on 12 June 2003
Having always loved the music of Billie Holliday, I was on the look out for a biography as her life is as interesting as her music, if not more so. Her tough childhood formed her personality which both turned her talent into fame and also led to her eventual slide and tragic early death. This book is must for all music fans whether blues is your poison or not!!
on 18 August 2010
clarke's "wishing on the moon" is a superb account of the life of billie. sympathetic but not fawning, understanding but not afraid to point out her deep failings as a human being - some quite extraordinary poor judgements are highlighted by the author.
it is rather dense but this is unavoidable when ranging through the harlem club scene and its remarkable musicians, through the situation in the recording business in the early 40's and when everywhere the complexities of billies psyche are under examination.
clarke also generously points to other written works that would be of interest to the jazz buff. this book really sets the whole thing straight about who really loved billie (the few) and who used her (the many) but never does it shower pity on her, as so many books, articles, record sleeves and TV biogs have. a habit that weakens her legacy, in my view.
she is the greatest jazz singer of them all. this book shows you why.
on 6 March 2013
This biography is clearly well researched, it contains a wealth of detail and the author appears to have read widely around his subject. He sets the scene by describing some of the history of slavery in Maryland, then focusses on Baltimore where Billie Holiday was brought up, before going on to describe her life, which was undoubtedly deeply affected by racism as well as her own difficult personal circumstances.
It seems strange therefore, that the book, unlike most biographies, contains no bibliography, no references and no footnotes. For a work that is in other ways scholarly, these are grave omissions, and make reading it difficult and sometimes annoying. Donald Clarke refers frequently to books he has read on his subject, but fails to list them so that his readers can consult them. He clutters up the text with small details that would be better footnoted, to keep the text clear and relevant, and also includes details of the sources of his evidence, so it is impossible to look up a reference without scouring the text first. This means that one has to hold a great many details - names, places, dates, etc. - in one's head in order to understand the narrative.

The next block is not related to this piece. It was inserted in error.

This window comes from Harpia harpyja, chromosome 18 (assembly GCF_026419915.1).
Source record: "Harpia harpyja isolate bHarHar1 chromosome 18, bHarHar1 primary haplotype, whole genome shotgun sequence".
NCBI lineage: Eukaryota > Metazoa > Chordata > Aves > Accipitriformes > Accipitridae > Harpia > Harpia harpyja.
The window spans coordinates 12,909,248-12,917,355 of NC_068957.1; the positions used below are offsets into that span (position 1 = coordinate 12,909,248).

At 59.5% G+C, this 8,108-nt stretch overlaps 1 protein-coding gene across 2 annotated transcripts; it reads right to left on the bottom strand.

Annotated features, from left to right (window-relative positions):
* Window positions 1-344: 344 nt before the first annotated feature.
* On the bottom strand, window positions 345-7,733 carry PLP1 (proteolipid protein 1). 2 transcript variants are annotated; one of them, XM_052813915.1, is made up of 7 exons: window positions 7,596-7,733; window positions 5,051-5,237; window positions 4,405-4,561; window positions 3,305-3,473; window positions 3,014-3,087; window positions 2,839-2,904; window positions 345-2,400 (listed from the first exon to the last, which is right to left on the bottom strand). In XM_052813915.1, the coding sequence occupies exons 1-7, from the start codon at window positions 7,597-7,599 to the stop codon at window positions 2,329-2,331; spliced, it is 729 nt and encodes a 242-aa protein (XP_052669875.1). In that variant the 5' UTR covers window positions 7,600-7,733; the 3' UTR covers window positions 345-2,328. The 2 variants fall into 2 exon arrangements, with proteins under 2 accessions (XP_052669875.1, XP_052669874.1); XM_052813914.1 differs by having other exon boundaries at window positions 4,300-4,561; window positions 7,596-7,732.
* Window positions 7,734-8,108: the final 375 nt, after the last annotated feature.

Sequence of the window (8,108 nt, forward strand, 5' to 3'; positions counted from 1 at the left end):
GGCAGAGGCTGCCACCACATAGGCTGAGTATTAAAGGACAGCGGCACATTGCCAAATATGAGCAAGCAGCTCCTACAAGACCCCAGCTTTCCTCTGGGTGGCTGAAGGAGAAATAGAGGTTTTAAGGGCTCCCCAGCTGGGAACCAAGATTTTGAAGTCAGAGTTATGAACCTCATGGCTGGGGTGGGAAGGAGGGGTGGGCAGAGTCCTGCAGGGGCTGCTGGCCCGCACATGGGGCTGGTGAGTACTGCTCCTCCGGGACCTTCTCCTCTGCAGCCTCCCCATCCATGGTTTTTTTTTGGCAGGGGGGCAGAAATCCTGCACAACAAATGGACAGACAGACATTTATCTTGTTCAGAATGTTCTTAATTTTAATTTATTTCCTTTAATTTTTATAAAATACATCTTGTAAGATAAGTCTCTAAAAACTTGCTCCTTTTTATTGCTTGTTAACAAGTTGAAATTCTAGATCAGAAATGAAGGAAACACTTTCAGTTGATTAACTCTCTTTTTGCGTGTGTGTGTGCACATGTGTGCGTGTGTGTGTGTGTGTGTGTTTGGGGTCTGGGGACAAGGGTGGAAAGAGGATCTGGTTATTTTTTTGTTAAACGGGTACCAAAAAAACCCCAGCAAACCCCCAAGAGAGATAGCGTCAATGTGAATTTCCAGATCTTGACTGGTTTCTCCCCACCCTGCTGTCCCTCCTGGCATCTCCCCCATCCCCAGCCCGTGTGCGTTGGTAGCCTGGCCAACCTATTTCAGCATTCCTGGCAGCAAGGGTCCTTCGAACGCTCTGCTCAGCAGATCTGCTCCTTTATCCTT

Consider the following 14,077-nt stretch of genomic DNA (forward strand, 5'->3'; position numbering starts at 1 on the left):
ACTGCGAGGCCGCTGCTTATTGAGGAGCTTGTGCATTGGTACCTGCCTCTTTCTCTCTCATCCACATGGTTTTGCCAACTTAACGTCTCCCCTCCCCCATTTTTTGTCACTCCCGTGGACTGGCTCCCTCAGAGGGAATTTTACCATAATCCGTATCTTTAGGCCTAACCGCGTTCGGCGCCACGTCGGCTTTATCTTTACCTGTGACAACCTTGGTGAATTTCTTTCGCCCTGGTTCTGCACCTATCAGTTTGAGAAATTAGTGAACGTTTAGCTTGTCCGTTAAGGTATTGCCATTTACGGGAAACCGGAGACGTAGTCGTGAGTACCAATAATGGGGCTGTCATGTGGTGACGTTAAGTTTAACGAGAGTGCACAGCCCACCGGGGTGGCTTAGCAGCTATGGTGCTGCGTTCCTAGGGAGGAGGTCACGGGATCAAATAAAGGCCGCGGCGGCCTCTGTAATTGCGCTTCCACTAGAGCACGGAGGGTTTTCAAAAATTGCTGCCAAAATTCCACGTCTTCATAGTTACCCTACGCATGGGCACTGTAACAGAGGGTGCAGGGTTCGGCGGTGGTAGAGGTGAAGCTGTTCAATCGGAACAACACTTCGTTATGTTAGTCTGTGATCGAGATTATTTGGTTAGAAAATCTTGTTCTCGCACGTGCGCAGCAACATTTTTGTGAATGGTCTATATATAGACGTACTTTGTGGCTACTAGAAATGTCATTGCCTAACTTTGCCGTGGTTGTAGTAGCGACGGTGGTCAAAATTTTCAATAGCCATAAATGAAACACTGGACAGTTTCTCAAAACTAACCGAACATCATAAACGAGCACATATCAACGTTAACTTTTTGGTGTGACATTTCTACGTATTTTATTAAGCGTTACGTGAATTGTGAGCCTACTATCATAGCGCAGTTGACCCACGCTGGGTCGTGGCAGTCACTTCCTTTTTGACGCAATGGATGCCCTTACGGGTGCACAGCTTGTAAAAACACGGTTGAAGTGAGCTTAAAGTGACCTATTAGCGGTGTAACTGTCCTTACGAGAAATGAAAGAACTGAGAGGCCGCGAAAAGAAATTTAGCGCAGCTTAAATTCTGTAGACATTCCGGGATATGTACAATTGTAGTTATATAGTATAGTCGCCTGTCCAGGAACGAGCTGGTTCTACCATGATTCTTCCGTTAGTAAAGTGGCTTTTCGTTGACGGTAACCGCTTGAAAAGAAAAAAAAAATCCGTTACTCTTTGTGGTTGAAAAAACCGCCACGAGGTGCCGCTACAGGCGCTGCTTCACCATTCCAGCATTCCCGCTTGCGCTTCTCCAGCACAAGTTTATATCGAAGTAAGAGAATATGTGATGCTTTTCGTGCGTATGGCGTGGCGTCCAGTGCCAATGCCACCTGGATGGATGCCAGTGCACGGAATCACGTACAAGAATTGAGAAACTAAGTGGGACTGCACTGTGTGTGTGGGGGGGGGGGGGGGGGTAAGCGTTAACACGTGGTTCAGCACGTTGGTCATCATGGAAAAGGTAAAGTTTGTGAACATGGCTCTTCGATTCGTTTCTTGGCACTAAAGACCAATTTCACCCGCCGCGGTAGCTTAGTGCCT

Unfortunately, something also seems to have gone wrong with the printing - a large percentage of the letter 'i's in the book do not have dots on them, particularly in the first half of the book. In some words with two 'i's, one has a dot and the other hasn't, which is distracting. There are also quite a few gaps of about 6-7 characters for no apparent reason, leaving the reader wondering if something is missing.
Despite all these annoyances, it was worth persevering with Donald Clarke's sympathetic and well-informed biography, which gives a very detailed account of the life of Lady Day and an investigation of the motivations and feelings of the great singer herself.